Hellboy & The B.P.R.D. - The Secret of Chesbro House #1 Review

by Nick Devonald on July 07, 2021

Writers: Mike Mignola & Christopher Golden
Artist: Shawn McManus
Colours: Dave Stewart
Letters: Clem Robins

Over the course of his career Hellboy has come across plenty of ghosts and hauntings, so Mike Mignola and Christopher Golden deserve some recognition for telling a tale which manages to stand out from the host of other hauntings and stand on its own two feet. In this story Hellboy is investigating a haunted mansion with a dark history, Chesbro House, and is paired up with a psychic to do so. Right from her introduction Madame Zemperelli challenges Hellboy, and the dynamic between them makes for some entertaining reading. She asks some pointed questions around his nature and approach to supernatural problems, questions without easy answers that leave the reader wondering. Questions without a real answer, akin to 'what came first, the chicken or the egg?', but specifically related to Hellboy. She raises some valid points and will leave readers intrigued.

Little by little the comic reveals the history of the place, each character telling a slightly different version of the tale with extra additions, and each time readers think they’re getting a handle on the tale more characters appear with slightly altered versions of the same story. It’s done in a clever and entertaining way, with enough questions and uncertainties that the reader is left scratching their head and trying to piece it altogether.

On a separate note it’s a little unclear why this is a Hellboy & The B.P.R.D. story rather than just a Hellboy story, there’s no B.P.R.D. team in sight. Perhaps it’s because Hellboy is still working with the B.P.R.D. at this point? Or perhaps now that the main Hellboy series is finished all future titles are going to come under the Hellbo & The B.P.R.D. umbrella. It doesn't make any difference to the quality of the comic, just idle pondering.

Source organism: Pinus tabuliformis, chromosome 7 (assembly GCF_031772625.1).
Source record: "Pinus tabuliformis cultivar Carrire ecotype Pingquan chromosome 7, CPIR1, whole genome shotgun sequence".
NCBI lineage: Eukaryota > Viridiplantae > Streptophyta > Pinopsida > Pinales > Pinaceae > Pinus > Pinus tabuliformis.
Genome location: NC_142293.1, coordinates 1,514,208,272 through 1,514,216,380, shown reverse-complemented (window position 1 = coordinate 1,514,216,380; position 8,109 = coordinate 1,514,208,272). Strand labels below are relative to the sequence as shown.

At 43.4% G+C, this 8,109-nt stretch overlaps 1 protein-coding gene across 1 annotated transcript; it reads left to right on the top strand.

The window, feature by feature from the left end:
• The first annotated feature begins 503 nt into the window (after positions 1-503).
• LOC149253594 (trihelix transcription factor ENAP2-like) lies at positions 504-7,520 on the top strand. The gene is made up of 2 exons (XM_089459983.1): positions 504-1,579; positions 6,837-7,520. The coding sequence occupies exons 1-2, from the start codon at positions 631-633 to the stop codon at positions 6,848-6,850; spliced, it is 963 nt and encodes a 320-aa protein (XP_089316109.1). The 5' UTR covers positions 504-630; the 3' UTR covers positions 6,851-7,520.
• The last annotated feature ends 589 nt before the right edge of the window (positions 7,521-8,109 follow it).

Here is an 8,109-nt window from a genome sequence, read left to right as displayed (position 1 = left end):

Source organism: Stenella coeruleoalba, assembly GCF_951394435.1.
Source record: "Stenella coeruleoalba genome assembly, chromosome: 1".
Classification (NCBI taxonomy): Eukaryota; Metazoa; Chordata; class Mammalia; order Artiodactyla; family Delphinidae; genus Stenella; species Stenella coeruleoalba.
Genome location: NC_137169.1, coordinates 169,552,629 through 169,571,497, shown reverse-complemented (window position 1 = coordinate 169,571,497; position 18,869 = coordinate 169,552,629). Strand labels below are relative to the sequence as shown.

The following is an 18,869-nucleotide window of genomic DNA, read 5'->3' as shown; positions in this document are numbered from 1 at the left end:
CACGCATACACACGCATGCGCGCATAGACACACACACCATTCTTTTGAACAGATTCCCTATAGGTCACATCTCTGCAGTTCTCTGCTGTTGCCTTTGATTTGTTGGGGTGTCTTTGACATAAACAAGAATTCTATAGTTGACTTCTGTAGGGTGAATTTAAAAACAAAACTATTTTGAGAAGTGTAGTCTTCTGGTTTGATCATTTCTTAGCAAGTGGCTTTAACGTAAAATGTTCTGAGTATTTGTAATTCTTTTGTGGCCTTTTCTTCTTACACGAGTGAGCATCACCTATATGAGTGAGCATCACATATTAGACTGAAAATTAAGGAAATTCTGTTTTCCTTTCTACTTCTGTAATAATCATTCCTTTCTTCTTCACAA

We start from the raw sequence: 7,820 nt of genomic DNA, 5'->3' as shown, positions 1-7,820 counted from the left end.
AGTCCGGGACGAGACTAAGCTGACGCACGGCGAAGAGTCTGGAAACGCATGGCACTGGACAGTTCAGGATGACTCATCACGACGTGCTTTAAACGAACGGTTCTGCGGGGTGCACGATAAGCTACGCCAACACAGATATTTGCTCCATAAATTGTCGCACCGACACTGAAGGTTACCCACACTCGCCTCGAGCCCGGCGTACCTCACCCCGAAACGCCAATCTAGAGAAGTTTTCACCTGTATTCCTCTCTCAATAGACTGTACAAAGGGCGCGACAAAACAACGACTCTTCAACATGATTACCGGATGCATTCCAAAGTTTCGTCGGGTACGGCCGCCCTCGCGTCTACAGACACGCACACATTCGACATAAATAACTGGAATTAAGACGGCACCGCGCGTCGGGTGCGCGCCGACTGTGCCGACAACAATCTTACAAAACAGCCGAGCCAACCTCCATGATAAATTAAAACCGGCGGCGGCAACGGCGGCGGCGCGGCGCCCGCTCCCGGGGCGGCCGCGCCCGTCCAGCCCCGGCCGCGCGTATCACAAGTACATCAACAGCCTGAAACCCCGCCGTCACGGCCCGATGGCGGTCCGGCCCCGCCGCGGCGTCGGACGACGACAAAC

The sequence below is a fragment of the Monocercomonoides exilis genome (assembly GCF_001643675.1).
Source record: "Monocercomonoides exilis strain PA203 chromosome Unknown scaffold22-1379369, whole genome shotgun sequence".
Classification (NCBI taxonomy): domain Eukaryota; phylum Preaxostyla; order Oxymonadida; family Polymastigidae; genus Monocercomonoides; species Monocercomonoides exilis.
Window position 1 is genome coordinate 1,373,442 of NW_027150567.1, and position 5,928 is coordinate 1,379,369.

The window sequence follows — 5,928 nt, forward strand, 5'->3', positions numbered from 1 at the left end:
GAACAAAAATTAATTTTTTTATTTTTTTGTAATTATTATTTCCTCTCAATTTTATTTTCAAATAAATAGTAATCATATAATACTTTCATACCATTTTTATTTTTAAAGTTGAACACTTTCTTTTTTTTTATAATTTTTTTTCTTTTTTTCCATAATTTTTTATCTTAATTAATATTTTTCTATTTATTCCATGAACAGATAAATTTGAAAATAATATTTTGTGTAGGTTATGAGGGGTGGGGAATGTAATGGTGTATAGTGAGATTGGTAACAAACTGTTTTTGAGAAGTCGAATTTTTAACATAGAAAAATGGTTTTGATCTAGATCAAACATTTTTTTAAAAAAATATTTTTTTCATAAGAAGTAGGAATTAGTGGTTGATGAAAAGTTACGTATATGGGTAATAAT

The house itself is a fantastic venue for the story. Dark and imposing from the outside, the overgrown garden sets the tone. The inside is just as bleak, cobweb filled and haunting shadows. Shawn McManus does an excellent job of recreating a haunted house vibe, it almost feels cliched which is in stark contrast with the twists and turns of the story, forever keeping the reader guessing. There are a host of new characters introduced across the story and they all look great, their appearances telling readers a lot about their personalities. It's atmospheric and entertaining, just like the story.

And would it be a Hellboy story without Dave Stewart colouring it? Hellboys bright red contrasts sharply with the gloomy house, the reds popping off the page and leaving everything else deliberately muted. It looks great on the page.

An excellent introduction to a two-part story which feels classic Hellboy, where some of the best tales have been short stories. Filled with a haunting atmosphere, enough twists to keep the reader constantly guessing and some clever narrative tricks to keep the story entertaining readers. Great art, a real spooky vibe, and there are plenty to recommend here for readers new and old.

Our Score:


A Look Inside